Professor Andre Kengne, the SAMRC’s director of research in Non-Communicable Diseases (NCD) and survey co-investigator, says the results follow the same trends as other research.
“These results were expected as our NCD-specific studies have shown that South Africa has the highest rate of overweight and obesity in sub-Saharan Africa with more than 70 percent of women being overweight,” said Kengne.
“It is time that we wake up to this cold fact that we need to address the risk factors that contribute to overweight and obesity. Non-communicable diseases are fast becoming the leading cause of death now accounting for more than HIV and TB.”
Earlier in the year, StatsSA reported that diabetes – also associated with obesity and poor diet – has emerged as the biggest killer of South African women.
Government clinics report that an extra 25 000 patients with lifestyle or “non-communicable diseases” (NCDs), are flooding their facilities every month. Most of these patients need to take medication every month. There are already over six million South Africans with HIV who will all need antiretrovirals (ARVs) during their lives. NCD patients could exceed this number. You don’t have to be an economist to understand that the country cannot afford to pay for the medication of millions of patients.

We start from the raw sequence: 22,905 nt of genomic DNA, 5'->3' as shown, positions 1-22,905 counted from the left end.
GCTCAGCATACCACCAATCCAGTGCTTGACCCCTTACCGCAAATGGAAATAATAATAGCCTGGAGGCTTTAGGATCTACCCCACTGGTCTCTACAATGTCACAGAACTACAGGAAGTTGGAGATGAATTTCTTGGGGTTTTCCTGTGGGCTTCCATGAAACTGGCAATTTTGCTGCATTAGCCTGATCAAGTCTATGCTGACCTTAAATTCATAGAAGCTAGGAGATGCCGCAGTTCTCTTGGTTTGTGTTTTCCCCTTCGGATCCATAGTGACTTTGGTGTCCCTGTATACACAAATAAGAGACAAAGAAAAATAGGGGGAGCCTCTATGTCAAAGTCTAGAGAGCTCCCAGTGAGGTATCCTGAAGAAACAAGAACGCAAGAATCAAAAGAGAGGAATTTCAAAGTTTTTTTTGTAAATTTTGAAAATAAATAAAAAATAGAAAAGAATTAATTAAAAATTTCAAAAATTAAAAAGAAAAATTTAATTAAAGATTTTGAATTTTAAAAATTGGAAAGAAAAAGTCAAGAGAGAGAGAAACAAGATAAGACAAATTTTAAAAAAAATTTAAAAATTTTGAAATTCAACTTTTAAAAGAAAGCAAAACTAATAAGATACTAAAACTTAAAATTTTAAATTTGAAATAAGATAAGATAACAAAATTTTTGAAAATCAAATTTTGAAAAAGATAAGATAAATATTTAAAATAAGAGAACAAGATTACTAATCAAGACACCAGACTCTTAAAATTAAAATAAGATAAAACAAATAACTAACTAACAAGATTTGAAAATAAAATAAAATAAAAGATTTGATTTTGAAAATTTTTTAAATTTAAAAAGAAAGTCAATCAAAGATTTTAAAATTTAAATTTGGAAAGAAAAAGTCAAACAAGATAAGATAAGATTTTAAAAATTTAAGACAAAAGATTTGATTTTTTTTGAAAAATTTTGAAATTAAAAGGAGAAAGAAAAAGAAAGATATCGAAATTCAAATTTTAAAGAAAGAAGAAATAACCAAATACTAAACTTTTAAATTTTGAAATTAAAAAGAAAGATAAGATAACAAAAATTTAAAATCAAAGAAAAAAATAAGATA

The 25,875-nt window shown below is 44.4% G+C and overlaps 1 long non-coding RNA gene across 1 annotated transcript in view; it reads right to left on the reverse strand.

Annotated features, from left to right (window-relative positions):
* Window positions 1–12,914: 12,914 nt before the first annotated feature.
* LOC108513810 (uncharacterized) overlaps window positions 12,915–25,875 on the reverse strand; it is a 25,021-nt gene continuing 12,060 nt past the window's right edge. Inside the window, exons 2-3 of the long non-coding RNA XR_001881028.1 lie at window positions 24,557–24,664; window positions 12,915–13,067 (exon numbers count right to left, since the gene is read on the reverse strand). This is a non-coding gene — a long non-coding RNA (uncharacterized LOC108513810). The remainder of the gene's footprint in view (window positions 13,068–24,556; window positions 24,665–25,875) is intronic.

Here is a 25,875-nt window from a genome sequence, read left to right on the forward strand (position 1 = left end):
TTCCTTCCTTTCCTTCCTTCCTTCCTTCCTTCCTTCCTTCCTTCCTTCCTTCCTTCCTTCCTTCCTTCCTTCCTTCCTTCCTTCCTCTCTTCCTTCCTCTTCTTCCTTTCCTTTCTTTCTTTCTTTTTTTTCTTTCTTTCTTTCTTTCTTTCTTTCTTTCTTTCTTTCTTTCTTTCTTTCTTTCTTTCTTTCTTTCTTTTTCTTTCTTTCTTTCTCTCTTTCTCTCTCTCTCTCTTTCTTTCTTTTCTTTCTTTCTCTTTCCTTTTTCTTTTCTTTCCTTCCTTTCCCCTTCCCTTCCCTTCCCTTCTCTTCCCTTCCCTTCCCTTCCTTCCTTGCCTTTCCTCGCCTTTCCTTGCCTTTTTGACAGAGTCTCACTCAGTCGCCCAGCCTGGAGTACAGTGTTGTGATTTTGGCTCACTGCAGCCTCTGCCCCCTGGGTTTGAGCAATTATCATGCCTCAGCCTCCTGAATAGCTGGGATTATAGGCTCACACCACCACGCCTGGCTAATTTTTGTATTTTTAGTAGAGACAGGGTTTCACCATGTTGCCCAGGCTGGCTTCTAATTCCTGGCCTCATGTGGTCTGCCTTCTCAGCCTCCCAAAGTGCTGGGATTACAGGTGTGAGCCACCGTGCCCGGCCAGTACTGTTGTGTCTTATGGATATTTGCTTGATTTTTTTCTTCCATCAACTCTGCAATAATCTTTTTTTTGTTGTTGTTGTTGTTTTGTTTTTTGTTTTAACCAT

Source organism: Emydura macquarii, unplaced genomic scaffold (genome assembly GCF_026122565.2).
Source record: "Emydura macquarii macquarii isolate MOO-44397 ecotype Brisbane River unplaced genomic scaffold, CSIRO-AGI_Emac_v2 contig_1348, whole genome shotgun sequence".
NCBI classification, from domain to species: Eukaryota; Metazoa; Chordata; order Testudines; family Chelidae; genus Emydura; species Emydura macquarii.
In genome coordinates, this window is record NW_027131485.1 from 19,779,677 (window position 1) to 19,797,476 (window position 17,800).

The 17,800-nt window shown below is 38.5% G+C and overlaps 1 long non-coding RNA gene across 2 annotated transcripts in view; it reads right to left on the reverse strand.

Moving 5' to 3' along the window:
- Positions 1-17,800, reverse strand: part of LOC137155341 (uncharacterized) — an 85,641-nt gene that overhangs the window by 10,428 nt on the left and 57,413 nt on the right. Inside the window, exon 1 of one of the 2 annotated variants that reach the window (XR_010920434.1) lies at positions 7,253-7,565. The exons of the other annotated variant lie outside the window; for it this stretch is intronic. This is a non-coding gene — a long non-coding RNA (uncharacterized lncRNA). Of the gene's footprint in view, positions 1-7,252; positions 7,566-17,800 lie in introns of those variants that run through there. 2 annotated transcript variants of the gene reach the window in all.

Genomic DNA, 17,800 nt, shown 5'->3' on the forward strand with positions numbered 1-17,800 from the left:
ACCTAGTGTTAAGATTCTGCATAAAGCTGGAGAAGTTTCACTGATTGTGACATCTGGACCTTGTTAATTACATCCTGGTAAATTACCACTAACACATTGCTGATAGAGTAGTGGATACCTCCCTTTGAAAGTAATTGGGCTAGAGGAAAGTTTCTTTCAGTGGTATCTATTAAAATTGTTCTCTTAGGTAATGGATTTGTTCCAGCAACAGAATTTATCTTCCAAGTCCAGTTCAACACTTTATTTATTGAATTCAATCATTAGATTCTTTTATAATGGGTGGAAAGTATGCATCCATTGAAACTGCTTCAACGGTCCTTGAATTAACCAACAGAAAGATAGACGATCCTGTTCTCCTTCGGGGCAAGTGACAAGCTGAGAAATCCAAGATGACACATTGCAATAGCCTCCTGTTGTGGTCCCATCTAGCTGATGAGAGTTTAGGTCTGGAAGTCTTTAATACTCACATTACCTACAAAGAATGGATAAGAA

Prevention is always better than treatment, but prevention plans are virtually non-existent. While the Department of Health declared in 2013 that it aims to reduce obesity rates by 10 percent by 2020, we have been getting fatter ever since.
The national budget for health promotion is reputed to be in the region of R2-million, not nearly enough to educate people about their nutrition.
The boldest obesity prevention move the government has ever put on the table was Treasury’s proposed 20 percent tax on sugary drinks. It was projected to prevent over 220,000 people from becoming obese, according to economist Mercy Manyema and colleagues. Treasury also promised to devote some of the proceeds of the proposed tax to health promotion.